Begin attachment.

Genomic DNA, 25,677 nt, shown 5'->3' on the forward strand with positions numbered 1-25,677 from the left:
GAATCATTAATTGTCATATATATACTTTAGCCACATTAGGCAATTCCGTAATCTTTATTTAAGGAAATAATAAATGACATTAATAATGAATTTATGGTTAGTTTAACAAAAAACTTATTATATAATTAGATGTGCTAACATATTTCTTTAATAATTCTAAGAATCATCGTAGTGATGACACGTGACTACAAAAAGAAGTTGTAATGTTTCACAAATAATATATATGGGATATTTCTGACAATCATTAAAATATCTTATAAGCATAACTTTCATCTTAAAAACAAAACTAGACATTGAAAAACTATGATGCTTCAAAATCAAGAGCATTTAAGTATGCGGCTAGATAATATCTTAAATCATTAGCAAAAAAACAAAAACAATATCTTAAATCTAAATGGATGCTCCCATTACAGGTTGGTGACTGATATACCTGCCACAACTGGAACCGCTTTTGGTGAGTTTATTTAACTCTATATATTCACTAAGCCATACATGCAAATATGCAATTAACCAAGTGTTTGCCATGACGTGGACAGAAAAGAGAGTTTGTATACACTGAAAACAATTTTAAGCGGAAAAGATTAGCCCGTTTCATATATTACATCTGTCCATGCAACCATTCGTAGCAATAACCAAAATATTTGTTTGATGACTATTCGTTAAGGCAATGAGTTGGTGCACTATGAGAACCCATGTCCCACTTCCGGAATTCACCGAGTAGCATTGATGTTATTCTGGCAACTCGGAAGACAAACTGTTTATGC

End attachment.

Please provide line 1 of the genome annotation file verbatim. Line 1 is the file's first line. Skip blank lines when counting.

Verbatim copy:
Genomic DNA, 25,677 nt, shown 5'->3' on the forward strand with positions numbered 1-25,677 from the left: